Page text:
^{2}are also comparable , and (in fibers with random birefringence) the signal and idler NFs are closer to 6 dB than 0 dB (two-mode FC) or 3 dB (two-mode PA): Extra frequency diversity comes at the price of extra noise. However, if the pump frequencies are tuned in ways such that the PA or FC bandwidths are maximized, the signal is coupled strongly to the primary idler (which is generated by PC or BS, respectively), and is coupled weakly to the (other) secondary idlers. The signal and primary-idler NFs are only slightly higher than the NFs associated with the limiting two-mode processes: PA with signal and primary-idler NFs of about 3 dB, and FC with a primary-idler NF of about 0 dB, are possible [16

**12**, 5037–5066 (2004). [CrossRef] [PubMed]

## 5.3 Transmission through a phase-insensitive link

*α*

_{1}(

*z*)=

*µ*

_{11}

*α*

_{1}(0), 〈

*q*

_{1}(

*z*)〉=|

*α*

_{1}(

*z*)|, 〈

*z*)〉=(|

*µ*

_{11}|

^{2}+|

*ν*

_{12}|

^{2}+|

*µ*

_{13}|

^{2})/4, 〈

*n*

_{1}(

*z*)〉=|

*α*

_{1}(

*z*)|

^{2}+|

*ν*

_{12}|

^{2}and 〈

*z*)〉=|

*α*

_{1}(

*z*)|

^{2}(|

*µ*

_{11}|

^{2}+|

*ν*

_{12}|

^{2}+|

*µ*

_{13}|

^{2}) +|

*µ*

_{11}

*ν*

_{12}|

^{2}+|

*ν*

_{12}

*µ*

_{13}|

^{2}, where

*µ*

_{11}=

*µ*

*µ̄*,

*ν*

_{12}=

*ν*,

*µ*

_{13}=

*µν̄*and the LO phase is optimal.

*G*=|

*µ*|

^{2}, the attenuation (transmittance)

*T*=|

*µ̄*|

^{2}and the input photon-number 〈

*n*

_{1}〉=|

*a*

_{1}(0)|

^{2}. Formula (67) has a simple physical interpretation: Attenuation transforms a coherent state with number 〈

*n*

_{1}〉 into a coherent state with number

*T*〈

*n*

_{1}〉, which is amplified subsequently. Hence, Eq. (67) is like Eq. (55), with a modified input number. For DD the SNR

*n*

_{1}〉 replaced by Th

*n*

_{1}i. For many-photon signals (

*T*〈

*n*

_{1}〉≫1), the NF

*GT*=1),

*F*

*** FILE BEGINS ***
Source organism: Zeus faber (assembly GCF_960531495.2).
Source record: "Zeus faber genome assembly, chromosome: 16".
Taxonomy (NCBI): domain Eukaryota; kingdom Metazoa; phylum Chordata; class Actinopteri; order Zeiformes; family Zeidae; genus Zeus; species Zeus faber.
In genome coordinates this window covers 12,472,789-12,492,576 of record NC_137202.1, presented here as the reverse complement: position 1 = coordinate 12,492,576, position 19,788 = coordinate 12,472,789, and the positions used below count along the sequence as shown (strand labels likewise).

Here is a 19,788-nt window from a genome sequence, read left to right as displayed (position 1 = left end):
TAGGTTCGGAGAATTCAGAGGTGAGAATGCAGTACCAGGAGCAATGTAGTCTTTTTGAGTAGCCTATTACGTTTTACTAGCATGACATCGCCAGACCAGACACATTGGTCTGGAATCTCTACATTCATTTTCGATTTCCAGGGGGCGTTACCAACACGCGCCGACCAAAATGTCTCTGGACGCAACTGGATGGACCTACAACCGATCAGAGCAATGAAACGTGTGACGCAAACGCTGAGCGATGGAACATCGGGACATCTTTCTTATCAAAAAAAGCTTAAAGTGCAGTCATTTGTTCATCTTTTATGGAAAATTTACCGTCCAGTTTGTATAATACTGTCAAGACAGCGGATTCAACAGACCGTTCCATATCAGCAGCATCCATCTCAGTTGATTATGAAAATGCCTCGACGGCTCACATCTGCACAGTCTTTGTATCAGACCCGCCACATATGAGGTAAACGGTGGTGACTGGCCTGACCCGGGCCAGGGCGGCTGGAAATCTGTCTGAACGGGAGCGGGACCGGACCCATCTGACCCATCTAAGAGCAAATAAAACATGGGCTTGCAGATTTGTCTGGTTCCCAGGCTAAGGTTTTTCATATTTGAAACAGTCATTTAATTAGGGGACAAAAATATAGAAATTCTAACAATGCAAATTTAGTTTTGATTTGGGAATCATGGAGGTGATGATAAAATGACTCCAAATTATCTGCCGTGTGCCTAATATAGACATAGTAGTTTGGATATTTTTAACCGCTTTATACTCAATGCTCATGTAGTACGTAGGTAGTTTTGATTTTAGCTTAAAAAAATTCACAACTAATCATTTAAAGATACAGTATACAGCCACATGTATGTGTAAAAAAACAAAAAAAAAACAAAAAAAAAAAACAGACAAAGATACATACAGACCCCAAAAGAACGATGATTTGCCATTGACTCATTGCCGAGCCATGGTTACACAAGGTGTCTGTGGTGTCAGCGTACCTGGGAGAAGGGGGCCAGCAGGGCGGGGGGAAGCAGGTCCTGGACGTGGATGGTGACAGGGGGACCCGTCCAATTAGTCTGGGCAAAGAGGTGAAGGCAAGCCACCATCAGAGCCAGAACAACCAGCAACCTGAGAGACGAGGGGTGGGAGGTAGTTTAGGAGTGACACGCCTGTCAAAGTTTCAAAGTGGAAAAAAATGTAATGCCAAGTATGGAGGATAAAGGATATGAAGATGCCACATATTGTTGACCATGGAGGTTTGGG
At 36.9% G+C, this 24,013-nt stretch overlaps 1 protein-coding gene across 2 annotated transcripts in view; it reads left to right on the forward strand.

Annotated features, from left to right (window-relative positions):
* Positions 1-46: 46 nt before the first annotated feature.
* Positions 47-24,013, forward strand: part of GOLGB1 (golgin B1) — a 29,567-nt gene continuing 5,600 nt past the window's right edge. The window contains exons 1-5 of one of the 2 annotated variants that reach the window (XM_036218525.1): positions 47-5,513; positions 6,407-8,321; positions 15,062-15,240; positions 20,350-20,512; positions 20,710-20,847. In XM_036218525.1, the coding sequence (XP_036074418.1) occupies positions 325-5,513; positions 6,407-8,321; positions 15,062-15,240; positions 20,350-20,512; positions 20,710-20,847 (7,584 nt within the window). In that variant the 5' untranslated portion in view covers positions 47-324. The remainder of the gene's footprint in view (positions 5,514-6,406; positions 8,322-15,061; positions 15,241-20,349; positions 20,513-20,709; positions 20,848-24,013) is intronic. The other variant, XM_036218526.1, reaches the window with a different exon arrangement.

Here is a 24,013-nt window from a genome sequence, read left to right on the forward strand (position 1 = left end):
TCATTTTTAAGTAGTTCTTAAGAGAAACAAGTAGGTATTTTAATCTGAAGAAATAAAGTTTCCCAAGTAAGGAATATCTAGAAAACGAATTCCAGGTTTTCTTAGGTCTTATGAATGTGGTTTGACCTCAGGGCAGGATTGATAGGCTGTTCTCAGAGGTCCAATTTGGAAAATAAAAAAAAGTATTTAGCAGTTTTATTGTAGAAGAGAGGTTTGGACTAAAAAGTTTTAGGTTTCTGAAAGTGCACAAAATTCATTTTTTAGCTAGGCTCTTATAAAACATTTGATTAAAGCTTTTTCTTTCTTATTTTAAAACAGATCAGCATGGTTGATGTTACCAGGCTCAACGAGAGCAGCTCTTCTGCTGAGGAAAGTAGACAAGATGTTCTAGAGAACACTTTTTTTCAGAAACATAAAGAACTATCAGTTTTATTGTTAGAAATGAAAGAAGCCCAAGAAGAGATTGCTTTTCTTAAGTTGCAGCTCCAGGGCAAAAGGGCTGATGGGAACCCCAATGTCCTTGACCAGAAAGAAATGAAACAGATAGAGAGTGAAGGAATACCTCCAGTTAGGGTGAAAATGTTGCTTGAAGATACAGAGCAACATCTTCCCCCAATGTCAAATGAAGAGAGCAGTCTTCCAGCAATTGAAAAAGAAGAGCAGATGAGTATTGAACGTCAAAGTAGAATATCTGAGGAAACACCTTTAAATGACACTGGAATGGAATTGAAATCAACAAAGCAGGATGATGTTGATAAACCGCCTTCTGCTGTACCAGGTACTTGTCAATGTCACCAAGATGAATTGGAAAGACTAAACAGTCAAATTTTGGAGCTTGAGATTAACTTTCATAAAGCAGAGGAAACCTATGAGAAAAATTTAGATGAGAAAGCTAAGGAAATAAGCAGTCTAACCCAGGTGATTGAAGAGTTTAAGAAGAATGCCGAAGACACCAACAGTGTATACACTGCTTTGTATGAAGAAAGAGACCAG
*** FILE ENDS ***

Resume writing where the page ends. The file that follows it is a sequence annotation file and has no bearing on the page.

_{1}=2

*G*-1. In the high-gain limit (

*G*≫1) the NF is about 2

*G*.

*α*

_{1}(0). Then it follows from the results of Section 4 that the output quantities

*α*

_{1}(

*z*)=

*k*

_{1}

*α*

_{1}(0), 〈

*q*

_{1}(

*z*)〉=|

*α*

_{1}(z)|, 〈

*z*)〉=∑

_{k}|

*k*

_{k}|

^{2}/4, 〈

*n*

_{1}(

*z*)〉=|

*α*

_{1}(

*z*)|

^{2}+∑

_{k}|

*k*

_{k}|

^{2}σ

_{1k}and 〈

*z*)〉=|

*α*

_{1}(

*z*)|

^{2}+∑

_{k}|

*k*

_{k}|

^{2}+∑

_{k}∑

_{l>k}|

*k*

_{k}

*k*

_{l}|

^{2}σ

_{kl}, where

*k*

_{k}=

*µ*

_{1k}if

*k*is odd,

*k*

_{k}=

*ν*

_{1k}if

*k*is even, σ

_{jk}=0 if

*j*and

*k*are both odd, or even, σ

_{jk}=1 if one of

*j*and

*k*is odd and the other is even, and the LO phase is optimal. The formulas for the photon-number mean and variance are consistent with Eqs. (122) and (123) of [16

**12**, 5037–5066 (2004). [CrossRef] [PubMed]

*µ*

_{11}=(

*µµ̄*)

^{s},

*ν*

_{12}

_{r}=(

*µµ̄*)

^{s-r}

*ν*and

*µ*

_{12r+1}=(

*µµ̄*)

^{s-r}

*µν̄*(as shown in Appendix B). For a balanced link |

*µ*

_{11}|

^{2}=1, |

*ν*

_{12r}|

^{2}=

*G*-1 and |

*µ*

_{12r+1}|

^{2}=

*G*-1.

20. R. Loudon, “Theory of noise accumulation in linear optical-amplifier chains,” IEEE J. Quantum Electron. **21**, 766–773 (1985). [CrossRef]

*s*(

*G*-1) comes from the |

*ν*

_{12r}|

^{2}terms, whereas the other comes from the |

*α*

_{12r+1}|

^{2}terms. Because the latter terms are only nonzero if

*ν̄*is nonzero (|

*µ̄*|<1), one can conclude that attenuation and amplification both degrade the signal quality. For DD the SNR

20. R. Loudon, “Theory of noise accumulation in linear optical-amplifier chains,” IEEE J. Quantum Electron. **21**, 766–773 (1985). [CrossRef]

*n*

_{1}〉≫

*s*(

*G*-1)], the NF

*sG*.

## 5.4 Phase-insensitive parametric monitoring.

*α*

_{1}(

*z*)=

*k*

_{1}

*α*

_{1}(0), 〈

*q*

_{1}(

*z*)〉=|

*α*

_{1}(

*z*)|, 〈

*z*)〉=(|

*k*